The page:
Just how sharp or hard-hitting do you perceive the satire of operetta should be? This is the question that will largely decide how one might react to English National Opera’s new staging of Orpheus in the Underworld – which contains some of Offenbach’s most infectious and exuberant music. There is a wealth of music to choose from, and to include all the material from the two-Act and four-Act versions could make for a long and perhaps indigestible evening. Wisely, cuts are made yet inevitably some good material is absent.
The staging team opt to use the Overture to show an imagined back-story of the relationship of Eurydice and Orpheus to explain why their relationship is in crisis when we first meet them, including the tragic loss of their first child at birth. This rather distressing event casts a serious downer on the mood from the start. It is telling that the subsequent initial interjections from Public Opinion fail to generate much audience response as they should – good though the idea of having a London Cabbie as this voice of the populace is.
Part of the point of Offenbach’s original is that the boredom in the relationship of Orpheus and Eurydice is routine. That’s rather what Diana in her first aria is expressing, and why both Jupiter and Pluto are trying to find ways to ‘entertain’ themselves outside their eternal couplings. Yet somehow, despite all the busy routines and the jollity of the music, the more probing moments of the staging militate against the necessary lightness of the operetta form.
It’s difficult in a theatre the size of the Coliseum to ensure that the wit and bite of the text is heard, and this perhaps also causes Sian Edwards to adopt rather flaccid tempos for even the sprightliest vocal numbers depriving them of rhythmic verve and daredevil fun. The delights of Offenbach’s brilliant orchestration do not emerge with nearly enough clarity. Dialogue is somewhat stilted too as the singers have to fluctuate between speech amplification and natural singing voices, and there is loss of spontaneity as a result. It took Anne-Marie Owens’s first spoken utterances as a marvellously ripe Joan Sims-esque Juno to show what can be done with characterfully declaimed words, forceful presence and a sure-footed sense of timing.
By then it is almost too late, and anyway certain roles such as that of Mercury, are cut or reassigned. Similarly, Public Opinion is allocated to a baritone rather than the usual fruity mezzo-soprano.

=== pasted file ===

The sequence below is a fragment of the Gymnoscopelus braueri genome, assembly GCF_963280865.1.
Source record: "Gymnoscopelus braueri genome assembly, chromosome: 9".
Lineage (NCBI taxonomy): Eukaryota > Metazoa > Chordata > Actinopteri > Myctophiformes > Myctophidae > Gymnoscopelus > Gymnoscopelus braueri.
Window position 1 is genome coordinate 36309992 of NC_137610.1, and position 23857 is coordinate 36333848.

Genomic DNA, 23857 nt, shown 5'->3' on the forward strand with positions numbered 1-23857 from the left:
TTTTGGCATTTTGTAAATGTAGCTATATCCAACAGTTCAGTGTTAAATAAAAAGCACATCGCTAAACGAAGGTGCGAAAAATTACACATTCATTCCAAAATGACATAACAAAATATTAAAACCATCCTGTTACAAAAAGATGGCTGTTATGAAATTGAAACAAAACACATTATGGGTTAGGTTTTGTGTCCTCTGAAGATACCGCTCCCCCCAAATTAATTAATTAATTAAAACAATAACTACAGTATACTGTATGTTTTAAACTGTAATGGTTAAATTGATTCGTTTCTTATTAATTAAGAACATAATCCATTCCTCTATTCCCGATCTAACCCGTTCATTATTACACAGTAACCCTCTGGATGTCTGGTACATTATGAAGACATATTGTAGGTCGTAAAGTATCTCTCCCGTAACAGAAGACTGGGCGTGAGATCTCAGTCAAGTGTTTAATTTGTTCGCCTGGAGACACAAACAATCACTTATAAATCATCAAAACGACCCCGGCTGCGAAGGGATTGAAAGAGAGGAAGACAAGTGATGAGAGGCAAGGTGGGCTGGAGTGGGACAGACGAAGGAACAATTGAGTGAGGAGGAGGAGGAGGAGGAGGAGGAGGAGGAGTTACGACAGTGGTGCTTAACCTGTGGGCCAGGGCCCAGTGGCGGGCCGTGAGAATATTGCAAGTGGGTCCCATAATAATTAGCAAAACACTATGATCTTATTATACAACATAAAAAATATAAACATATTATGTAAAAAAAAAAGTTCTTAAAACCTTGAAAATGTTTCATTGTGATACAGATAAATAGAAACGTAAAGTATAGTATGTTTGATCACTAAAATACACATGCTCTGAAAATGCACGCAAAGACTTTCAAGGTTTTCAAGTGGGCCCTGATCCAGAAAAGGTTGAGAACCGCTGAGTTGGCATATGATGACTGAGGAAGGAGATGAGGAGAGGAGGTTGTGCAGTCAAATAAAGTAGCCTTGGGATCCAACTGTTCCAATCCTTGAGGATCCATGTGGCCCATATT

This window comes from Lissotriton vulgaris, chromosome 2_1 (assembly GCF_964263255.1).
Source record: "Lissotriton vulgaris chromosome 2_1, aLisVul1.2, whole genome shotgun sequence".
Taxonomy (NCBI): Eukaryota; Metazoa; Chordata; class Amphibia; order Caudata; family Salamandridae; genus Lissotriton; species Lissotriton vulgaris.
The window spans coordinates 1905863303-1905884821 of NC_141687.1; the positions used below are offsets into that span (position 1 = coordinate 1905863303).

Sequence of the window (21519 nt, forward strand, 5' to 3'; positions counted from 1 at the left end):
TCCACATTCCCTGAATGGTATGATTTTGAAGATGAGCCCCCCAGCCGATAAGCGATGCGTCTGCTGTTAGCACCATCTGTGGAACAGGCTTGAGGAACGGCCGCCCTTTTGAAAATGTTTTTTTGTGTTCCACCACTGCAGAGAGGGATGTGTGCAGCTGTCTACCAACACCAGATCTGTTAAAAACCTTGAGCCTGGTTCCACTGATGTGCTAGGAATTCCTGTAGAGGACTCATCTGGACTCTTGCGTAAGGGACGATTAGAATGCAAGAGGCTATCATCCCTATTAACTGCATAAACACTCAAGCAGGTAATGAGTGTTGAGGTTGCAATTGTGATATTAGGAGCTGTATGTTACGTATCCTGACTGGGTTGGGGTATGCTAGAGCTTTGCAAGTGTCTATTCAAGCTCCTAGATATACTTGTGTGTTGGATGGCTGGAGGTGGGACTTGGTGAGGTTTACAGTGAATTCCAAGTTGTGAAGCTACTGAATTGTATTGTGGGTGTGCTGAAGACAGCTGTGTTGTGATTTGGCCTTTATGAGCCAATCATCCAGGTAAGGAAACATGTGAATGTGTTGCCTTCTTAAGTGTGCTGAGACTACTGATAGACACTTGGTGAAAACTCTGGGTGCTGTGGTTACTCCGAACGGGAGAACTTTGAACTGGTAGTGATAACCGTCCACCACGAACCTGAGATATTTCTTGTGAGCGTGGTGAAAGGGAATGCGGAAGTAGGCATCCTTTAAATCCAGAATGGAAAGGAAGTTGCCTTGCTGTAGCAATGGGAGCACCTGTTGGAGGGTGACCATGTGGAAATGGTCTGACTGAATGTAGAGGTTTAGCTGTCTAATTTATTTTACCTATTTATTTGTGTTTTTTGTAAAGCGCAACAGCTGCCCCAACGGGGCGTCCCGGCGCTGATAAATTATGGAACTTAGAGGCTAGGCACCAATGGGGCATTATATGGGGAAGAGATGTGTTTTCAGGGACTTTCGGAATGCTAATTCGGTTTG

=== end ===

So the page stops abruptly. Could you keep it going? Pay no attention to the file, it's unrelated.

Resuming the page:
At least the company has assembled a good ensemble of old pros and new blood, with interesting results. As Eurydice Mary Bevan has a fuller and far warmer voice than is often heard in the part, and this helps to make Emma Rice’s vision of the woman a rather more sympathetic one, albeit muting much of the flirtatious nature of the original conception. Indeed, without Bevan’s classy singing and commitment the evening could be even more dispiriting. Ed Lyon is a great foil to her, playing the nicest of the men she could have in her life. His Gluck ‘Che faro’ parody is a nicely judged vocal barb. Like Lyon, Alex Otterburn’s extrovert pantomime Pluto / Aristeus and Alan Oke’s grimy John Styx are both confident presences. Willard White’s still-resonant bass sounds great in the buzzing fly-duet with Eurydice but, unusually for him, in the early part of the show he is curiously detached. Idunnu Münch shows off a lustrous voice of huge promise as Diana, and Judith Howarth is a fiery Venus atop the vocal stave. Ellie Laugharne’s bright tones fall on the ear sweetly but her words are indecipherable. Lucia Lucas is an energetic Public Opinion.
The Chorus sings well and is tireless with the relentlessly busy, sometimes distracting, choreographic routines. “Help me! Somebody? Anybody?”, said Eurydice at the opening of the second half. “Quite” muttered someone audibly from a seat nearby, and not kindly.
- Performances until November 28